AED Frequently Asked Questions (FAQ)
What is an AED?
Now, you don't have to be a doctor to save a life! New Automated External Defibrillators (AEDs) make it possible for even non-medical personnel to restore heart rhythm and life. An Automated External Defibrillator (AED) is a machine that can monitor heart rhythms. It can tell if the heart has stopped beating effectively. If required, the machine can then deliver an electric shock to the heart. Most of the time, this shock will restart the heart if done quick enough.
Are AEDs effective in saving lives?
Approximately 40,000 cardiac arrests occur in Canada every year - 80% outside of a hospital setting. With each passing minute, the probability of survival declines by 7% to 10%. Defibrillation improves survival rates by up to 30% if delivered in the first few minutes. AEDs combined with Cardiopulmonary Resuscitation (CPR) increases survival rates to 50% or more. Making defibrillators easily accessible in public buildings such as hockey arenas and airports has the potential to save thousands of lives.
AEDs are small electronic devices that were initially designed to allow minimally trained people to provide lifesaving defibrillation (electric shock to the heart) to victims of sudden cardiac arrest. Unlike the defibrillators seen on medical TV shows, AEDs are small, lightweight and very easy to operate. They are about the size of a lunch box and have adhesive electrode pads that rescuers attach to the person's chest. An AED is very simple to use yet houses the same sophisticated defibrillation technology relied on by emergency medical services personnel and physicians.
How Does An AED Work?
An AED is programmed to tell rescuers exactly what to do using voice and visual prompts. Rescuers attach adhesive electrode pads to the person's chest. Through these electrodes, the AED is designed to automatically analyze the electrical activity of the heart to determine if a "shockable" rhythm is present. An AED is so easy to use even untrained school children can operate one quickly and correctly such as the AED's purchased by the Calgary School Board (220) for their schools. They're even training their students!
With voice prompts and pictures the AED guides rescuers through the resuscitation process, advising when to give CPR. If the AED determines the person's heart needs a shock, it tells rescuers to stand back and stay clear so a shock can be safely given through the adhesive electrode pads affixed to the person's chest. (Note: Some AED models will tell the user to push a button to shock, and others will provide it automatically after giving rescuers an "all clear" warning.)
The delivery of an electrical shock to a heart experiencing Sudden Cardiac Arrest (SCA) briefly stops all electrical activity in the heart. This brief break from the previous electrical chaos can be enough for the heart to restart & resynchronize with a normal rhythm.
Not everyone can be saved from SCA, even with defibrillation. But early defibrillation, especially when delivered within three to five minutes of a person's collapse from SCA, does provide the best chance for survival. It's really is that simple!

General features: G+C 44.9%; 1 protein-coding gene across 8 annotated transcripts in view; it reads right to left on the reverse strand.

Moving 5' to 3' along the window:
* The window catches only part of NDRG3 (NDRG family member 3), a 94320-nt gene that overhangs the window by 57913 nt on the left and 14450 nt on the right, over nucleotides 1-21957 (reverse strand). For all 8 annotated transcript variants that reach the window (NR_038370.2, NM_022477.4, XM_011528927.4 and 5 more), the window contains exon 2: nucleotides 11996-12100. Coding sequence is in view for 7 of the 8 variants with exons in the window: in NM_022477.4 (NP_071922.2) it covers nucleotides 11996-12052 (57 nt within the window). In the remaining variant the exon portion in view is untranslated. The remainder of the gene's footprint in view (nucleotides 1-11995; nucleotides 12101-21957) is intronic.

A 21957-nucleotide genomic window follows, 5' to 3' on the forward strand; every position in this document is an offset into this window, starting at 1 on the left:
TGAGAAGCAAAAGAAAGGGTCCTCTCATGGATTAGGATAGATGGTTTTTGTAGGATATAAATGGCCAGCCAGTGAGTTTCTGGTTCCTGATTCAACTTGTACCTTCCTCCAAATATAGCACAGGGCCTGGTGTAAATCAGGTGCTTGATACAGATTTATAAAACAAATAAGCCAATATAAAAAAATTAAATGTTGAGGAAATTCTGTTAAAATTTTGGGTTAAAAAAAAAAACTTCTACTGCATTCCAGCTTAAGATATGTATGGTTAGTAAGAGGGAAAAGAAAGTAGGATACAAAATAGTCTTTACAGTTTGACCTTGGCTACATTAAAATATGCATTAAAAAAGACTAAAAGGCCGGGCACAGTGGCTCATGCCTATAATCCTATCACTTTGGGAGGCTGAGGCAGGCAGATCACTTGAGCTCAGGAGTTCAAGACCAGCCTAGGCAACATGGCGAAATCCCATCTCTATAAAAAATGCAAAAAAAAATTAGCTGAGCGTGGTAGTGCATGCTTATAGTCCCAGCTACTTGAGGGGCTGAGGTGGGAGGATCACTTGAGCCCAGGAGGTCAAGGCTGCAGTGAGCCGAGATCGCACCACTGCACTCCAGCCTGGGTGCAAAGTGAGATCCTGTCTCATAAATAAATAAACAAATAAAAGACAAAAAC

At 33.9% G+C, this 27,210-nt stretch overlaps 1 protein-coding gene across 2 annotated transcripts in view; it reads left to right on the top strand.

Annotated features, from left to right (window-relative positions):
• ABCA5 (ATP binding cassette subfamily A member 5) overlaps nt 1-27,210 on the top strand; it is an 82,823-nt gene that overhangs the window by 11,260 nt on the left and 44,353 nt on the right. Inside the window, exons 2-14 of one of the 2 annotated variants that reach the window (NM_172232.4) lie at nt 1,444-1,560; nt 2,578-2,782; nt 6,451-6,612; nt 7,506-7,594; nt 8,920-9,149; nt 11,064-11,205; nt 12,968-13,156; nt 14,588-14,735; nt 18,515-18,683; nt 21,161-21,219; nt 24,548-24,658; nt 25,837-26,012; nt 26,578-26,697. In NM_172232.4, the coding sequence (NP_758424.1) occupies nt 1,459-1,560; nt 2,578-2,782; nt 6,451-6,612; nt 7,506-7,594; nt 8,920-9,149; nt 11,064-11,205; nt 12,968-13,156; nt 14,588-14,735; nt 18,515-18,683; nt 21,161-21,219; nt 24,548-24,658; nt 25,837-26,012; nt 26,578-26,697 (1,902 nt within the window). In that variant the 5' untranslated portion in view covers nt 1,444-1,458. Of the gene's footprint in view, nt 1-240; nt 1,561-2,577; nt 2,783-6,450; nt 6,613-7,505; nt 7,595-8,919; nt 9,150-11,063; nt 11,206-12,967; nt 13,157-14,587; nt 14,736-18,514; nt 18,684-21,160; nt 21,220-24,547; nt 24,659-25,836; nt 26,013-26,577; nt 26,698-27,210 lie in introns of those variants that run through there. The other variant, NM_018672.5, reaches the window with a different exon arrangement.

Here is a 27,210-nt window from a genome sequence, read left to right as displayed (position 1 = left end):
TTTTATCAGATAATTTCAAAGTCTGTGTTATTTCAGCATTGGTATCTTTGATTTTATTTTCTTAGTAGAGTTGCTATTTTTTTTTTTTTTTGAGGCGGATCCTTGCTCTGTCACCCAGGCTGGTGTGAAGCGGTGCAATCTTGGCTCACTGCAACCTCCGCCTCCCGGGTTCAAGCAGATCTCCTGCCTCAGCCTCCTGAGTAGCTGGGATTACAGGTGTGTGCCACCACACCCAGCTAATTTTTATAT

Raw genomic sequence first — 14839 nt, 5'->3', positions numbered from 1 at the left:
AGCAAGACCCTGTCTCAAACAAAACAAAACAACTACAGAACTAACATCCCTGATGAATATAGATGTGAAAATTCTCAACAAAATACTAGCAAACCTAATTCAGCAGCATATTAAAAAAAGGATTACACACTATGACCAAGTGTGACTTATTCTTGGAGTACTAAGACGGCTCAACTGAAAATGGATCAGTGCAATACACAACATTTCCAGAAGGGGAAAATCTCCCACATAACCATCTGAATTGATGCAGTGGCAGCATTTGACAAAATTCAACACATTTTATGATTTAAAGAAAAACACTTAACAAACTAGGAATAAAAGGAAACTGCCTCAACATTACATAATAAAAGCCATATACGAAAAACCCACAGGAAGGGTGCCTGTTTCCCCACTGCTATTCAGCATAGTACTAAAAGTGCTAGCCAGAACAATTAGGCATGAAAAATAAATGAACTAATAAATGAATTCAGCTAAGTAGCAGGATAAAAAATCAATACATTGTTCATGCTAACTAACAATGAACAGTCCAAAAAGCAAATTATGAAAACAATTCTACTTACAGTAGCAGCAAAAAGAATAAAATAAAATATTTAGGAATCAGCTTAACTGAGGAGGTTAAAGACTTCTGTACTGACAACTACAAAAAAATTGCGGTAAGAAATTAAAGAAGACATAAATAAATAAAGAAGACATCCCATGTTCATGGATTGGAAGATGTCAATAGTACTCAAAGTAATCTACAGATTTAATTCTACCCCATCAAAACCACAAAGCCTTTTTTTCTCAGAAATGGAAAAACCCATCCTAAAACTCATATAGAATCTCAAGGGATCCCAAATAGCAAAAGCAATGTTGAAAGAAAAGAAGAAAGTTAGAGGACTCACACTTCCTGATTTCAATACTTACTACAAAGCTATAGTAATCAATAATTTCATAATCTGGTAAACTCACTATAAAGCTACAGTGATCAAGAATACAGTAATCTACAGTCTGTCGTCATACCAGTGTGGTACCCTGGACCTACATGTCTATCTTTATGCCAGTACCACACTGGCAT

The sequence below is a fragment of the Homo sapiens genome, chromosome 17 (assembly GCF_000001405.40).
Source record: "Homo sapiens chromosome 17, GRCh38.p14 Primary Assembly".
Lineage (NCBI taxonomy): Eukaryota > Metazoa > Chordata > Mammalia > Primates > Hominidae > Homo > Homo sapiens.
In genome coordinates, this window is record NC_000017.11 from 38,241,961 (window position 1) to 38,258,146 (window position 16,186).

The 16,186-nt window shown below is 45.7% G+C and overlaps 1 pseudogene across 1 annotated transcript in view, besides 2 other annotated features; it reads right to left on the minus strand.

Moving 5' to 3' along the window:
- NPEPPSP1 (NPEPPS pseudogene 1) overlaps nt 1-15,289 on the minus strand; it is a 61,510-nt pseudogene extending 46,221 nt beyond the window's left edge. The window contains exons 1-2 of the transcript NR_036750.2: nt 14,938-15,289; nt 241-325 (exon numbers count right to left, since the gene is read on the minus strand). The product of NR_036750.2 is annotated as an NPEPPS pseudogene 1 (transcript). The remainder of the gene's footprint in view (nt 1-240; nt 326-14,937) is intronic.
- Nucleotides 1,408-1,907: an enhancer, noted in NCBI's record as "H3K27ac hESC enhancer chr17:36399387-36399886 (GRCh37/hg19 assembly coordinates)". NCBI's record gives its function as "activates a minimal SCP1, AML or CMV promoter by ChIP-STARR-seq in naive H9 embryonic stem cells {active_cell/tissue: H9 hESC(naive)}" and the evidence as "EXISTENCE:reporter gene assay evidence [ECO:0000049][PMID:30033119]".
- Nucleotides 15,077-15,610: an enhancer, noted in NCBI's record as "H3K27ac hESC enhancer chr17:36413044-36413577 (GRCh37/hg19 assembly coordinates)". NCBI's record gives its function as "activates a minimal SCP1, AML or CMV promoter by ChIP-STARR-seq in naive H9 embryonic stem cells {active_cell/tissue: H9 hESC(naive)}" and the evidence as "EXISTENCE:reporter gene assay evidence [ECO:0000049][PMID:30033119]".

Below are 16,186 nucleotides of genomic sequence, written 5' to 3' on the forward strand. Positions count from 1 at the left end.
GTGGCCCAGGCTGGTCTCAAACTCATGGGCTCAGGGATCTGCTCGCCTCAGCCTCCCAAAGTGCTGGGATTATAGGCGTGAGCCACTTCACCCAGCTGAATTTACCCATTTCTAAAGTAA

Who Can Use An AED?
Anyone who has minimal CPR and AED training (usually a four to five hour class) can use an AED to help save a life. Many people around the world are trained, including police and security officers, firefighters, athletic trainers, flight attendants and lifeguards. Newly-developed AEDs such as the Philips HeartStart line of AED's offer greater ease of use and can be found in schools, health clubs, community centers, religious communities, homes and many other locations.
AEDs are designed to help people with minimal training use them safely in tense, emergency situations. They have numerous built-in safeguards and are designed to deliver a shock only if the AED detects one or more shocks are necessary. Their ease of use and built-in safety mechanisms make AEDs suitable for use in community or company-wide programs.
Why Purchase An AED?
An AED costs about as much as a personal computer and software, and is easy to use and maintain. Having AEDs readily available in schools, airports, stadiums and other public places makes sense. The goal is to improve SCA survival rates. Philips HeartStart AEDs can help you make the difference.
Why is it important to take AED Training?
Strengthening the chain of survival means more than teaching people to use an AED. People also need to know how to quickly recognize signs of SCA, start CPR right away, locate and use the AED, and care for the victim until the EMS team arrives. Everyone who uses an AED should have CPR and AED training which typically lasts between four and eight hours.
At CANADIAN FIRST-AID TRAINING Ltd. we can look at providing several different levels of training which may include an introduction to AEDs all the way to the purchase of Adult, Child and Infant (Paediatric) capable AED's. Many organizations offer this training, but rest assured that we can provide, you the customer, with all the information required to make the best decision possible.
*Some information and statistics taken from the Heart & Stroke Foundation of Canada.